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UMMA Brown Bag Series: Microscopic Analysis of Submerged Landscapes of the Alpena-Amberley Ridge

Thursday, October 18, 2012
12:00 AM
2009 Ruthven Museum

The study of microdebitage, testate amoebae and sediment particle morphology hold great potential for locating, reconstructing and characterizing ephemeral pre-historic sites in areas that are difficult to excavate with traditional archaeological methods, such as submerged sites. In Lake Huron, large tracts of land have been inundated since the Lake Stanley lowstand phase (ca. 9.9- 7.9 ka BP). During this time of lowered water-levels (up to 100 m below present levels), the Alpena Amberley Ridge was a sub aerially exposed causeway that bifurcated Lake Stanley. In this study, microdebitage, testate amoebae and sediment particle morphology are used to investigate the Alpena Amberley Ridge, where several stone features and modified wood from 8.9 ka BP have been located at a depth of 25-35 m. Microdebitage help identify which of the features are anthropogenic. Testate amoebae locate wetland areas and detect water- level fluctuations. Finally, particle size morphology provides insight into taphonomic and surficial processes. All of these methods are easy to extract from sediment grab samples and initial identification can be completed with a standard light microscope before final detailed characterization with Scanning Electron Microscopy.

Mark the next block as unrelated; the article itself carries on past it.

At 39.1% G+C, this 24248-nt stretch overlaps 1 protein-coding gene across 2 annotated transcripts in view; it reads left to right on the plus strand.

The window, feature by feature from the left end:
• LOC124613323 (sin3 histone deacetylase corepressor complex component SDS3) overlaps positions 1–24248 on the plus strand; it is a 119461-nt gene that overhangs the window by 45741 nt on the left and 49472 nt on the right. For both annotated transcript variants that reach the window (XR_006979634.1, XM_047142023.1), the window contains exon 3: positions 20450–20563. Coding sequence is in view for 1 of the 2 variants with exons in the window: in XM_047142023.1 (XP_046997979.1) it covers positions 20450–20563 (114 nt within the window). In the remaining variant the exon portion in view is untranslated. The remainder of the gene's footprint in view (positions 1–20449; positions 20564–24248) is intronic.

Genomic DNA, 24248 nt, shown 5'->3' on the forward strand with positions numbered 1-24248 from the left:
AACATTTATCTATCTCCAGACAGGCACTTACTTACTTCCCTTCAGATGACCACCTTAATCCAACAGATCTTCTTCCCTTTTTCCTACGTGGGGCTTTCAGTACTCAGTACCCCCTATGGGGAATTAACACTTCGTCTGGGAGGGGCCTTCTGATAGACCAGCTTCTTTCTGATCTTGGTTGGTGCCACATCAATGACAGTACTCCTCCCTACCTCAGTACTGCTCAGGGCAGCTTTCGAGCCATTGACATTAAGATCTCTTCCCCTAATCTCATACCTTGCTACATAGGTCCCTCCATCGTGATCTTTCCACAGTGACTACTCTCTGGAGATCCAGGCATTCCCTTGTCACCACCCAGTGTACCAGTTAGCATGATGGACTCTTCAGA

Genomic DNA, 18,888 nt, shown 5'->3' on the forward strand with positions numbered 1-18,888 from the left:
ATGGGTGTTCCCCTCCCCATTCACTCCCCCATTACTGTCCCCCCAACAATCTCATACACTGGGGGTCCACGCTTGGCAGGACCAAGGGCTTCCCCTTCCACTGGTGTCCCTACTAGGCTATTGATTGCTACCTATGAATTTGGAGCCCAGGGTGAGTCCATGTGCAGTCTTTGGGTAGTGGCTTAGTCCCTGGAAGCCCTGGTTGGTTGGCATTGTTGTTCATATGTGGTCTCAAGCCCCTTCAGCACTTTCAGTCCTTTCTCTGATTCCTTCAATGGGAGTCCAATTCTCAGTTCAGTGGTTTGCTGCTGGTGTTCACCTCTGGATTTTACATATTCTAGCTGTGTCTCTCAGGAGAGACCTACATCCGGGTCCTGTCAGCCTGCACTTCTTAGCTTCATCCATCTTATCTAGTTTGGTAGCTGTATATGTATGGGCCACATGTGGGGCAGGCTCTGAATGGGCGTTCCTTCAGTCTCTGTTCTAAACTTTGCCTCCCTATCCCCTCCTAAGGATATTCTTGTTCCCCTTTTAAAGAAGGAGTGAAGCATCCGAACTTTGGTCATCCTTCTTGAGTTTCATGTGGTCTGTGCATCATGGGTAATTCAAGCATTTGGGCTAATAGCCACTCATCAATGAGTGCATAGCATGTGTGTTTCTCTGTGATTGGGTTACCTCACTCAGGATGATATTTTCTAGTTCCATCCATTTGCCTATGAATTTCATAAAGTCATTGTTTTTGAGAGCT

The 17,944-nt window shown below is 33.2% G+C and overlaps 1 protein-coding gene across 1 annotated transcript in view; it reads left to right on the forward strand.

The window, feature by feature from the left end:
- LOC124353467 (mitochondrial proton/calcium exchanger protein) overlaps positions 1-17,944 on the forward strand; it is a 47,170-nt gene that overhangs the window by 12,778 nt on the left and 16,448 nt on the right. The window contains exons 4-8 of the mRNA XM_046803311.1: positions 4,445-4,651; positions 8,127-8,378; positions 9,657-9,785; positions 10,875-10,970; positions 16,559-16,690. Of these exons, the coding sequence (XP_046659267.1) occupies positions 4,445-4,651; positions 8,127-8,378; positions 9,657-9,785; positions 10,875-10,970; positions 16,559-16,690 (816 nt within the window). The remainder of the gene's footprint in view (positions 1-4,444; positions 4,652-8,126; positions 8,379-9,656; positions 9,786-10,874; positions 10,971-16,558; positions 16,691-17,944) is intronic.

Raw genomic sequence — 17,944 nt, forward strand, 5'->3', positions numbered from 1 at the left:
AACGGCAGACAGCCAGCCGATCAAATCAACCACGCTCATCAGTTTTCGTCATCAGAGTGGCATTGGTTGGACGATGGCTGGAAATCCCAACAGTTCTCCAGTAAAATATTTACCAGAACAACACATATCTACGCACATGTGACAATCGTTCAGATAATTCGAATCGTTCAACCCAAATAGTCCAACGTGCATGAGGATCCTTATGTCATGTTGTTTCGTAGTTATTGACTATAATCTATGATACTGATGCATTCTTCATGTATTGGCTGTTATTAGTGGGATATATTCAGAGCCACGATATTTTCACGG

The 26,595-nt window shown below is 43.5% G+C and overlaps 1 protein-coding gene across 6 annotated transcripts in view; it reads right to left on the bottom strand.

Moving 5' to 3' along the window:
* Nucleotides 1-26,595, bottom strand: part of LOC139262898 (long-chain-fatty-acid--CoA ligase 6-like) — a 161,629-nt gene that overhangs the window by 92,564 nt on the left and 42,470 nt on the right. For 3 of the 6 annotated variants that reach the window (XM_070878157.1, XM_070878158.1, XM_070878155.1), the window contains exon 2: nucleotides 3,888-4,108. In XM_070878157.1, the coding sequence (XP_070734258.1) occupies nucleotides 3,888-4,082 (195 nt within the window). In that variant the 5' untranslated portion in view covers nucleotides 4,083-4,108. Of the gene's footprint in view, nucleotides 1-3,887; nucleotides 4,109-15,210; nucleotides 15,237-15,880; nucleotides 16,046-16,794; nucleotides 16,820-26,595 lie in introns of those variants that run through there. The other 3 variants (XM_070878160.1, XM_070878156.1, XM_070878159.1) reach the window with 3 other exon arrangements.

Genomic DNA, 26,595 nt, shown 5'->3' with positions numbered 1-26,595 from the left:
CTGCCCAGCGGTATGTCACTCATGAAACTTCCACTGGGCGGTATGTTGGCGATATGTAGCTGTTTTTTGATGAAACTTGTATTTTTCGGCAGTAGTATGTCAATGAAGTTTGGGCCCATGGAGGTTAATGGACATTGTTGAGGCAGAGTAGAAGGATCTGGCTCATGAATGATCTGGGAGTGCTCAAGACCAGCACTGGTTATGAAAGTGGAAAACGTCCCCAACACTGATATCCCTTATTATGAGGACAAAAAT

Elizabeth Sonnenburg, University of Michigan